Splitters versus higher averages--and LSP.

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Scuppers
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Splitters versus higher averages--and LSP.

Postby Scuppers » Sun Mar 18, 2012 11:53 pm

My apologies if this is a stupid and/or frequently posted question. I did browse the forums for a while and did not see a similar post.

At what point does a stronger LSAT/GPA combination that is still below both medians beat a splitter who is slightly above one median but way below the other one? Never?

Toying around with LSP it seems that 1 LSAT is approximately .09 GPA. (I understand that this is an approximation and also that some schools favor either LSAT or GPA so this isn't exact, but it's close enough for hypotheticals.)

Using UCLA as an example, my odds according to LSP are 43% (3.65 167) despite the conventional TLS wisdom that being below both medians is basically auto ding. (I think that's the conventional wisdom anyway, not trying to straw man here.)

LSP results: (All examples are non-URM, non-ED.)

UCLA medians = 168 LSAT 3.78 GPA

#1 3.65 167 = 43%

#2 3.47 169 = 43%
#3 3.29 171 = 43%
#4 3.11 173 = 43%
#5 3.83 165 = 43%

So 1 LSAT = .09 GPA. But is the first one at a significant disadvantage considering that it's below both medians? Yes? Right, now consider these:

#1 3.73 167 = 48%
#2 3.00 170 = 18%

The first seems much better, but it's also still below both medians. Does #2 win? Where is the line? Does LSP just fail in that it doesn't take account of one's relation to the median?

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ThomasMN
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Re: Splitters versus higher averages--and LSP.

Postby ThomasMN » Mon Mar 19, 2012 12:02 am

I am going to cut this short, look at law school numbers. Most people that get into a law school below both medians are special cases ( URM, crazy life story, etc.). Just look at the acceptance graph for this year.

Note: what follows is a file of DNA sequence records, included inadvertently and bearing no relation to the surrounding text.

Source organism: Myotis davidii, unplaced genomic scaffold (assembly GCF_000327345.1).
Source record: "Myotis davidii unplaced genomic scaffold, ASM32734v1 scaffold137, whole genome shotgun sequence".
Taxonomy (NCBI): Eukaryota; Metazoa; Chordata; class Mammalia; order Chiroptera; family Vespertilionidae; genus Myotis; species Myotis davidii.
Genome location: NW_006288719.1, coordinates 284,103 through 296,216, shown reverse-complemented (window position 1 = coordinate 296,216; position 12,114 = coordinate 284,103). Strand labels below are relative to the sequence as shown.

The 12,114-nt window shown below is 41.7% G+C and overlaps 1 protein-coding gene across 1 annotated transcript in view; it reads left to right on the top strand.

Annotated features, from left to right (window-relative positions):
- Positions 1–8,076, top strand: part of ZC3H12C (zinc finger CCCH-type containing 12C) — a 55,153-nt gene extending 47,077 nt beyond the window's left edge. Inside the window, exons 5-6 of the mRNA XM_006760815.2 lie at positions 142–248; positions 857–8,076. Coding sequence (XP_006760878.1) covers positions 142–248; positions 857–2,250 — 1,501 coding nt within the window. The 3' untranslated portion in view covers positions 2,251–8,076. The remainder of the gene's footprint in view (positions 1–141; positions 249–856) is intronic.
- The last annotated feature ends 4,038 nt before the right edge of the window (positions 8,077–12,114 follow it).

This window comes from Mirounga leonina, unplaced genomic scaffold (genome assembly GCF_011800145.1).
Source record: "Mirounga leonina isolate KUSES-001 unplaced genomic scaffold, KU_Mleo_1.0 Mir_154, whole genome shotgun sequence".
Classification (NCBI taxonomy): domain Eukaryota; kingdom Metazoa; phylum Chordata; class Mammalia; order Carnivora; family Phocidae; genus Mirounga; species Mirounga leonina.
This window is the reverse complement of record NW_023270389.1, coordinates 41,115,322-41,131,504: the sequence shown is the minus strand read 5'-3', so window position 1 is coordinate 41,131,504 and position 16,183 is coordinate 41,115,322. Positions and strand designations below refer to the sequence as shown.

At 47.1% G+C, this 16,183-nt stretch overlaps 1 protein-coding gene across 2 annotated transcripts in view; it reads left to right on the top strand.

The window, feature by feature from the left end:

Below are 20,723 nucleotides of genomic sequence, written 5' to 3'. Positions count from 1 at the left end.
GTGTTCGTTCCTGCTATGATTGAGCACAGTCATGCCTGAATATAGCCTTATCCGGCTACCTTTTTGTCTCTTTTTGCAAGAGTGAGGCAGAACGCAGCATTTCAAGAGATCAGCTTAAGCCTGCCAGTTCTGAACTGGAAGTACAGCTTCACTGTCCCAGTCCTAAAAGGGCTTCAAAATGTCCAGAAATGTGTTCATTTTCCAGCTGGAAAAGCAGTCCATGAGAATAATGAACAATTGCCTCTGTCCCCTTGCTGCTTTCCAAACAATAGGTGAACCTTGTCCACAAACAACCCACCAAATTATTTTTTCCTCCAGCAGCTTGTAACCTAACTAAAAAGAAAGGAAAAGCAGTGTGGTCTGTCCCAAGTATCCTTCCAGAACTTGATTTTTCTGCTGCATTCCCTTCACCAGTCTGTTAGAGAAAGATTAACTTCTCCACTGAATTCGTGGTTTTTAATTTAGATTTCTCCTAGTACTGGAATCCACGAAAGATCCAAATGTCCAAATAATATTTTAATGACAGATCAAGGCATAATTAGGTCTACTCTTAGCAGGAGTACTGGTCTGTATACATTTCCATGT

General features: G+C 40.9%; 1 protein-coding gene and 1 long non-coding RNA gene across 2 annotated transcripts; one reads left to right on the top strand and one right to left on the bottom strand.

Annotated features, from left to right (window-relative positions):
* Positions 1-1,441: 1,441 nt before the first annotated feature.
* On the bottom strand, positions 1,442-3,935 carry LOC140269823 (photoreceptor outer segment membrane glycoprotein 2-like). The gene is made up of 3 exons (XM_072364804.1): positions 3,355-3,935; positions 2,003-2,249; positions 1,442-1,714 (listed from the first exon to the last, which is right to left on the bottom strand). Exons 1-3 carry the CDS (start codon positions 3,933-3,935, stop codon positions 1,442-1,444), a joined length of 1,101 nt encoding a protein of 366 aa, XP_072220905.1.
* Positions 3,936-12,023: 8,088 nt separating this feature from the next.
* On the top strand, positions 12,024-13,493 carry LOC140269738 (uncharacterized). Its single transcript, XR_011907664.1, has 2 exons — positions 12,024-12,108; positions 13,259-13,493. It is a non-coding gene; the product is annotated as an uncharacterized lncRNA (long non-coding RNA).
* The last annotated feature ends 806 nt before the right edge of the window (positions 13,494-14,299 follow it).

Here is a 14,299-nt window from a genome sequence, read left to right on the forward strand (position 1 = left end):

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Br3v
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Re: Splitters versus higher averages--and LSP.

Postby Br3v » Mon Mar 19, 2012 12:06 am

Also have to take I to account gpa/LSAT floors

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Tiago Splitter
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Re: Splitters versus higher averages--and LSP.

Postby Tiago Splitter » Mon Mar 19, 2012 12:06 am

http://ucla.lawschoolnumbers.com/applic ... ,8&type=jd

These are people below both medians. Odds aren't too good.

To your question, yes, LSP isn't build to understand how important being over one median is.

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bernaldiaz
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Re: Splitters versus higher averages--and LSP.

Postby bernaldiaz » Mon Mar 19, 2012 12:07 am

The most interesting part of this thread is the whole 1 LSAT point = .09 GPA. I've been wondering what it would be.

Scuppers
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Re: Splitters versus higher averages--and LSP.

Postby Scuppers » Mon Mar 19, 2012 1:02 am

ThomasMN wrote:I am going to cut this short, look at law school numbers. Most people that get into a law school below both medians are special cases ( URM, crazy life story, etc.). Just look at the acceptance graph for this year.


There is a field for URM. And LSN data is used in the predictor, so my questioning of LSP and your suggestion to look at LSN seems a little...

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Br3v
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Re: Splitters versus higher averages--and LSP.

Postby Br3v » Mon Mar 19, 2012 1:05 am

Scuppers wrote:
ThomasMN wrote:I am going to cut this short, look at law school numbers. Most people that get into a law school below both medians are special cases ( URM, crazy life story, etc.). Just look at the acceptance graph for this year.